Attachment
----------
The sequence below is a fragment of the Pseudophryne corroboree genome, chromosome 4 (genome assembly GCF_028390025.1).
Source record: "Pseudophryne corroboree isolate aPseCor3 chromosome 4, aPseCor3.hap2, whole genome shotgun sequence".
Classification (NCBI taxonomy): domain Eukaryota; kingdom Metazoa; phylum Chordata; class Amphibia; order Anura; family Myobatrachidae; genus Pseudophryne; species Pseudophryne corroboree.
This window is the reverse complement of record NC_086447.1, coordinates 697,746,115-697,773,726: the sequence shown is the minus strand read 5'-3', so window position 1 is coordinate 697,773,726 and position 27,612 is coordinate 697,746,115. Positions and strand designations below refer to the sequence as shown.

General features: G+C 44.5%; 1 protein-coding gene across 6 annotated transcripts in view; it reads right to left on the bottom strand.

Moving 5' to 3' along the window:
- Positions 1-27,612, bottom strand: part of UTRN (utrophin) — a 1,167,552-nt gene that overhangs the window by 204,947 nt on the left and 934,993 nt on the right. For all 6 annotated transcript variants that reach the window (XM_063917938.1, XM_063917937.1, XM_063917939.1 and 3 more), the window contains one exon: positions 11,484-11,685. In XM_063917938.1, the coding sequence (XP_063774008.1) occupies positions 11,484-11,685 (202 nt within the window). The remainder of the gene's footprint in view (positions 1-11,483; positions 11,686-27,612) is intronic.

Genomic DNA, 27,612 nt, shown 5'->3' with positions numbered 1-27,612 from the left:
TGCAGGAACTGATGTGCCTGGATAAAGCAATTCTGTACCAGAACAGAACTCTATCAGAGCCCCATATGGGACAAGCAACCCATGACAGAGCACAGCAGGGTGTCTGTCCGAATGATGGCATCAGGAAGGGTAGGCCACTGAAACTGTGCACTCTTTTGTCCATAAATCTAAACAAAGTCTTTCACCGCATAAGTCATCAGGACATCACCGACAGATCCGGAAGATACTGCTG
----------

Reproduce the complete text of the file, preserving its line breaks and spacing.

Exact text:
The sequence below is a fragment of the Pseudophryne corroboree genome, chromosome 4 (genome assembly GCF_028390025.1).
Source record: "Pseudophryne corroboree isolate aPseCor3 chromosome 4, aPseCor3.hap2, whole genome shotgun sequence".
Classification (NCBI taxonomy): domain Eukaryota; kingdom Metazoa; phylum Chordata; class Amphibia; order Anura; family Myobatrachidae; genus Pseudophryne; species Pseudophryne corroboree.
This window is the reverse complement of record NC_086447.1, coordinates 697,746,115-697,773,726: the sequence shown is the minus strand read 5'-3', so window position 1 is coordinate 697,773,726 and position 27,612 is coordinate 697,746,115. Positions and strand designations below refer to the sequence as shown.

General features: G+C 44.5%; 1 protein-coding gene across 6 annotated transcripts in view; it reads right to left on the bottom strand.

Moving 5' to 3' along the window:
- Positions 1-27,612, bottom strand: part of UTRN (utrophin) — a 1,167,552-nt gene that overhangs the window by 204,947 nt on the left and 934,993 nt on the right. For all 6 annotated transcript variants that reach the window (XM_063917938.1, XM_063917937.1, XM_063917939.1 and 3 more), the window contains one exon: positions 11,484-11,685. In XM_063917938.1, the coding sequence (XP_063774008.1) occupies positions 11,484-11,685 (202 nt within the window). The remainder of the gene's footprint in view (positions 1-11,483; positions 11,686-27,612) is intronic.

Genomic DNA, 27,612 nt, shown 5'->3' with positions numbered 1-27,612 from the left:
TGCAGGAACTGATGTGCCTGGATAAAGCAATTCTGTACCAGAACAGAACTCTATCAGAGCCCCATATGGGACAAGCAACCCATGACAGAGCACAGCAGGGTGTCTGTCCGAATGATGGCATCAGGAAGGGTAGGCCACTGAAACTGTGCACTCTTTTGTCCATAAATCTAAACAAAGTCTTTCACCGCATAAGTCATCAGGACATCACCGACAGATCCGGAAGATACTGCTG